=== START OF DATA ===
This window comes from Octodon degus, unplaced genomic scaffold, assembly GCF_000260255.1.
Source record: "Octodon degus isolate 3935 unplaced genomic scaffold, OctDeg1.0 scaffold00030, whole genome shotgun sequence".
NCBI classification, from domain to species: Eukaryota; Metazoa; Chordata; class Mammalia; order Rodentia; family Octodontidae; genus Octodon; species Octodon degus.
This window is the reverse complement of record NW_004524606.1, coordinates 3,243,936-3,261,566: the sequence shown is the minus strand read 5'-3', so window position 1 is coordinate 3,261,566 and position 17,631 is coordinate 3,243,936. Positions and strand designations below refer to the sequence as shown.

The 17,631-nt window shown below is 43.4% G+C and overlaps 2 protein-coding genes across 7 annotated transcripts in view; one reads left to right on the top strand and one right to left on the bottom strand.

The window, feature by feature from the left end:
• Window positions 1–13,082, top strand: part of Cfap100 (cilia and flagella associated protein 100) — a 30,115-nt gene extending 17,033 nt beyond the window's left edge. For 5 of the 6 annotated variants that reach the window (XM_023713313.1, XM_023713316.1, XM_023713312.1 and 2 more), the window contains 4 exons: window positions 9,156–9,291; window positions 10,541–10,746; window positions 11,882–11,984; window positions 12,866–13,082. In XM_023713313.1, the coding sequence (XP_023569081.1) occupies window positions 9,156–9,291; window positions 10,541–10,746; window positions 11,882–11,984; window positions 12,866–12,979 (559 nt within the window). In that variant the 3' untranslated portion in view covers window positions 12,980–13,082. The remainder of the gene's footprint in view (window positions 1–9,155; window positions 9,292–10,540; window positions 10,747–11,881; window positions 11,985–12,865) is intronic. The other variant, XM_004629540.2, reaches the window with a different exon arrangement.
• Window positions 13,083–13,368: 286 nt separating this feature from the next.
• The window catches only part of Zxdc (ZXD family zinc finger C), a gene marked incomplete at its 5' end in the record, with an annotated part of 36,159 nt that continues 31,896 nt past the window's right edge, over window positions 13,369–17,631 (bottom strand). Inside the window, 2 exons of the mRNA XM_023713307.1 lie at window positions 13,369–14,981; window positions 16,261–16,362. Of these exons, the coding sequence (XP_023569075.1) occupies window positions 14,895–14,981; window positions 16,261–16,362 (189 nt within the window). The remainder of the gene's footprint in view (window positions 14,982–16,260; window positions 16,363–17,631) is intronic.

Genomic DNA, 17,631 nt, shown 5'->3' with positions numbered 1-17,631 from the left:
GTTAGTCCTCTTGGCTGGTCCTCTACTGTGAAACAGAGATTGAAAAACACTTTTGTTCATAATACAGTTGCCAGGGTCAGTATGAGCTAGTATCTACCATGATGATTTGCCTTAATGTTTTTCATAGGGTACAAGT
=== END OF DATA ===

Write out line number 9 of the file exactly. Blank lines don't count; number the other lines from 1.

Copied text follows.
• The window catches only part of Zxdc (ZXD family zinc finger C), a gene marked incomplete at its 5' end in the record, with an annotated part of 36,159 nt that continues 31,896 nt past the window's right edge, over window positions 13,369–17,631 (bottom strand). Inside the window, 2 exons of the mRNA XM_023713307.1 lie at window positions 13,369–14,981; window positions 16,261–16,362. Of these exons, the coding sequence (XP_023569075.1) occupies window positions 14,895–14,981; window positions 16,261–16,362 (189 nt within the window). The remainder of the gene's footprint in view (window positions 14,982–16,260; window positions 16,363–17,631) is intronic.